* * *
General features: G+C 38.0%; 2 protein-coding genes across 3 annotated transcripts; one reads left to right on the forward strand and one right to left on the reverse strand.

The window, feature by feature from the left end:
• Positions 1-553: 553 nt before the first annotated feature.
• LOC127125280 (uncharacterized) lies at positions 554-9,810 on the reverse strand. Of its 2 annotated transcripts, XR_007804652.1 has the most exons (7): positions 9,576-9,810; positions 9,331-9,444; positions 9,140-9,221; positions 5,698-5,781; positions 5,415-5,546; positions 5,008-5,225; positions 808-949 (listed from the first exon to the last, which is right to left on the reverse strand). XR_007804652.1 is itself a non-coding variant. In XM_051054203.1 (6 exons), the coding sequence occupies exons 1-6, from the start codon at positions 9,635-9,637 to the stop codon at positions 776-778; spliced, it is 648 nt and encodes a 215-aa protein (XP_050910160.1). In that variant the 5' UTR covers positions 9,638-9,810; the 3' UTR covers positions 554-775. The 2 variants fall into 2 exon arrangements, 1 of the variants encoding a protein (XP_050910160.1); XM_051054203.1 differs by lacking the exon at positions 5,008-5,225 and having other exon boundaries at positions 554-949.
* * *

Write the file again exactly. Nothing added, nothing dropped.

General features: G+C 38.0%; 2 protein-coding genes across 3 annotated transcripts; one reads left to right on the forward strand and one right to left on the reverse strand.

The window, feature by feature from the left end:
• Positions 1-553: 553 nt before the first annotated feature.
• LOC127125280 (uncharacterized) lies at positions 554-9,810 on the reverse strand. Of its 2 annotated transcripts, XR_007804652.1 has the most exons (7): positions 9,576-9,810; positions 9,331-9,444; positions 9,140-9,221; positions 5,698-5,781; positions 5,415-5,546; positions 5,008-5,225; positions 808-949 (listed from the first exon to the last, which is right to left on the reverse strand). XR_007804652.1 is itself a non-coding variant. In XM_051054203.1 (6 exons), the coding sequence occupies exons 1-6, from the start codon at positions 9,635-9,637 to the stop codon at positions 776-778; spliced, it is 648 nt and encodes a 215-aa protein (XP_050910160.1). In that variant the 5' UTR covers positions 9,638-9,810; the 3' UTR covers positions 554-775. The 2 variants fall into 2 exon arrangements, 1 of the variants encoding a protein (XP_050910160.1); XM_051054203.1 differs by lacking the exon at positions 5,008-5,225 and having other exon boundaries at positions 554-949.